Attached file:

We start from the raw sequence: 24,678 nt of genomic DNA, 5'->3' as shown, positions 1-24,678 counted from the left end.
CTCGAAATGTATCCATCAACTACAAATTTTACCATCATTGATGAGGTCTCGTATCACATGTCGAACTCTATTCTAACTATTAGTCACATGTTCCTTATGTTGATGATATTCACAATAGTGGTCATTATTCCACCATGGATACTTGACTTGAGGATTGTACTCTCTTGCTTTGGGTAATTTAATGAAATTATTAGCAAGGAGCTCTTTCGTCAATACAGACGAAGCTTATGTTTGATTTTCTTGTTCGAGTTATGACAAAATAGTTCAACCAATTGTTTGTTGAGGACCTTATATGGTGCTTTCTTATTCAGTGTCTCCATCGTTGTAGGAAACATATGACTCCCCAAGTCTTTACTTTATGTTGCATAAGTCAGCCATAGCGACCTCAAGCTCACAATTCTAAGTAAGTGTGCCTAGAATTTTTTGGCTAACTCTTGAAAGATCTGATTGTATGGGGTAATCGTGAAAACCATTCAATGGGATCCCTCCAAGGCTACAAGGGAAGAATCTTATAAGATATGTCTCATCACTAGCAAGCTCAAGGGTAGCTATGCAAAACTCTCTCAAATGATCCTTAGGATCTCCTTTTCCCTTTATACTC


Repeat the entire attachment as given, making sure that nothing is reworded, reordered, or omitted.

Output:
We start from the raw sequence: 24,678 nt of genomic DNA, 5'->3' as shown, positions 1-24,678 counted from the left end.
CTCGAAATGTATCCATCAACTACAAATTTTACCATCATTGATGAGGTCTCGTATCACATGTCGAACTCTATTCTAACTATTAGTCACATGTTCCTTATGTTGATGATATTCACAATAGTGGTCATTATTCCACCATGGATACTTGACTTGAGGATTGTACTCTCTTGCTTTGGGTAATTTAATGAAATTATTAGCAAGGAGCTCTTTCGTCAATACAGACGAAGCTTATGTTTGATTTTCTTGTTCGAGTTATGACAAAATAGTTCAACCAATTGTTTGTTGAGGACCTTATATGGTGCTTTCTTATTCAGTGTCTCCATCGTTGTAGGAAACATATGACTCCCCAAGTCTTTACTTTATGTTGCATAAGTCAGCCATAGCGACCTCAAGCTCACAATTCTAAGTAAGTGTGCCTAGAATTTTTTGGCTAACTCTTGAAAGATCTGATTGTATGGGGTAATCGTGAAAACCATTCAATGGGATCCCTCCAAGGCTACAAGGGAAGAATCTTATAAGATATGTCTCATCACTAGCAAGCTCAAGGGTAGCTATGCAAAACTCTCTCAAATGATCCTTAGGATCTCCTTTTCCCTTTATACTC